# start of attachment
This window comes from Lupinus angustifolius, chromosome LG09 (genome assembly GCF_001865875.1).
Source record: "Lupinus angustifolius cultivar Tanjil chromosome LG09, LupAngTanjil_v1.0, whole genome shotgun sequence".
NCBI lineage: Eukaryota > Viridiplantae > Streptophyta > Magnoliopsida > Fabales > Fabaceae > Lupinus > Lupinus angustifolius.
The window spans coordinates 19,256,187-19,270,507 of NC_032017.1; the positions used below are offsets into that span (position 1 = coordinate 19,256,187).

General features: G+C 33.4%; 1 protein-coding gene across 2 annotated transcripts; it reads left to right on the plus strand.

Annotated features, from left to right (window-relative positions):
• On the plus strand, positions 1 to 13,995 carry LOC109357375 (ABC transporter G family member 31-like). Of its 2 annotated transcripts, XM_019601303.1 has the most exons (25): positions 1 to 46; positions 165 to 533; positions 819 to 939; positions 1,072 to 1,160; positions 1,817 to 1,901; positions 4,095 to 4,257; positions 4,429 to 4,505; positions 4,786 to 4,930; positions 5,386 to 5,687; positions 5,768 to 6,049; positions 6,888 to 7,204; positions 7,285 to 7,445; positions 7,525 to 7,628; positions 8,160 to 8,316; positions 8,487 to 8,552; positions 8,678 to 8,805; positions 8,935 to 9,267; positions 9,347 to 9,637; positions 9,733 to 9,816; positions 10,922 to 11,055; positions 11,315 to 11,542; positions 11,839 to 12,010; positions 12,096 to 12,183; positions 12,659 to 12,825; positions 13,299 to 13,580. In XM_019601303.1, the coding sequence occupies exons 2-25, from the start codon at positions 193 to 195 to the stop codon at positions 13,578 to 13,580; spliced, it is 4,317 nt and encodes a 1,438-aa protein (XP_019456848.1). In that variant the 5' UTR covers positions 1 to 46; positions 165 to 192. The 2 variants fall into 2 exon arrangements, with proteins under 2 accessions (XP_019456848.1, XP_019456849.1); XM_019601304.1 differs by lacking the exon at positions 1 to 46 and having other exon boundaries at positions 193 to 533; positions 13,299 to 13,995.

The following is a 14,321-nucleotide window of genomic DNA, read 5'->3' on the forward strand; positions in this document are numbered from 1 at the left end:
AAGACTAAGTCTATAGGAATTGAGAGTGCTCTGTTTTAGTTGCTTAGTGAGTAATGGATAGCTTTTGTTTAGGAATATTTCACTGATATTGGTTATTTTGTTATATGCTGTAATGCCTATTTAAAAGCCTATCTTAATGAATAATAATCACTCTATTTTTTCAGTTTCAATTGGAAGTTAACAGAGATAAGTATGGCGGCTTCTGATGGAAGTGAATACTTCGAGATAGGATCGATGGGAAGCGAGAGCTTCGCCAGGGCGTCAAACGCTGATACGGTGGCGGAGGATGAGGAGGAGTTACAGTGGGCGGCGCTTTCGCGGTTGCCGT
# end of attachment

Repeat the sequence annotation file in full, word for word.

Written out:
This window comes from Lupinus angustifolius, chromosome LG09 (genome assembly GCF_001865875.1).
Source record: "Lupinus angustifolius cultivar Tanjil chromosome LG09, LupAngTanjil_v1.0, whole genome shotgun sequence".
NCBI lineage: Eukaryota > Viridiplantae > Streptophyta > Magnoliopsida > Fabales > Fabaceae > Lupinus > Lupinus angustifolius.
The window spans coordinates 19,256,187-19,270,507 of NC_032017.1; the positions used below are offsets into that span (position 1 = coordinate 19,256,187).

General features: G+C 33.4%; 1 protein-coding gene across 2 annotated transcripts; it reads left to right on the plus strand.

Annotated features, from left to right (window-relative positions):
• On the plus strand, positions 1 to 13,995 carry LOC109357375 (ABC transporter G family member 31-like). Of its 2 annotated transcripts, XM_019601303.1 has the most exons (25): positions 1 to 46; positions 165 to 533; positions 819 to 939; positions 1,072 to 1,160; positions 1,817 to 1,901; positions 4,095 to 4,257; positions 4,429 to 4,505; positions 4,786 to 4,930; positions 5,386 to 5,687; positions 5,768 to 6,049; positions 6,888 to 7,204; positions 7,285 to 7,445; positions 7,525 to 7,628; positions 8,160 to 8,316; positions 8,487 to 8,552; positions 8,678 to 8,805; positions 8,935 to 9,267; positions 9,347 to 9,637; positions 9,733 to 9,816; positions 10,922 to 11,055; positions 11,315 to 11,542; positions 11,839 to 12,010; positions 12,096 to 12,183; positions 12,659 to 12,825; positions 13,299 to 13,580. In XM_019601303.1, the coding sequence occupies exons 2-25, from the start codon at positions 193 to 195 to the stop codon at positions 13,578 to 13,580; spliced, it is 4,317 nt and encodes a 1,438-aa protein (XP_019456848.1). In that variant the 5' UTR covers positions 1 to 46; positions 165 to 192. The 2 variants fall into 2 exon arrangements, with proteins under 2 accessions (XP_019456848.1, XP_019456849.1); XM_019601304.1 differs by lacking the exon at positions 1 to 46 and having other exon boundaries at positions 193 to 533; positions 13,299 to 13,995.

The following is a 14,321-nucleotide window of genomic DNA, read 5'->3' on the forward strand; positions in this document are numbered from 1 at the left end:
AAGACTAAGTCTATAGGAATTGAGAGTGCTCTGTTTTAGTTGCTTAGTGAGTAATGGATAGCTTTTGTTTAGGAATATTTCACTGATATTGGTTATTTTGTTATATGCTGTAATGCCTATTTAAAAGCCTATCTTAATGAATAATAATCACTCTATTTTTTCAGTTTCAATTGGAAGTTAACAGAGATAAGTATGGCGGCTTCTGATGGAAGTGAATACTTCGAGATAGGATCGATGGGAAGCGAGAGCTTCGCCAGGGCGTCAAACGCTGATACGGTGGCGGAGGATGAGGAGGAGTTACAGTGGGCGGCGCTTTCGCGGTTGCCGT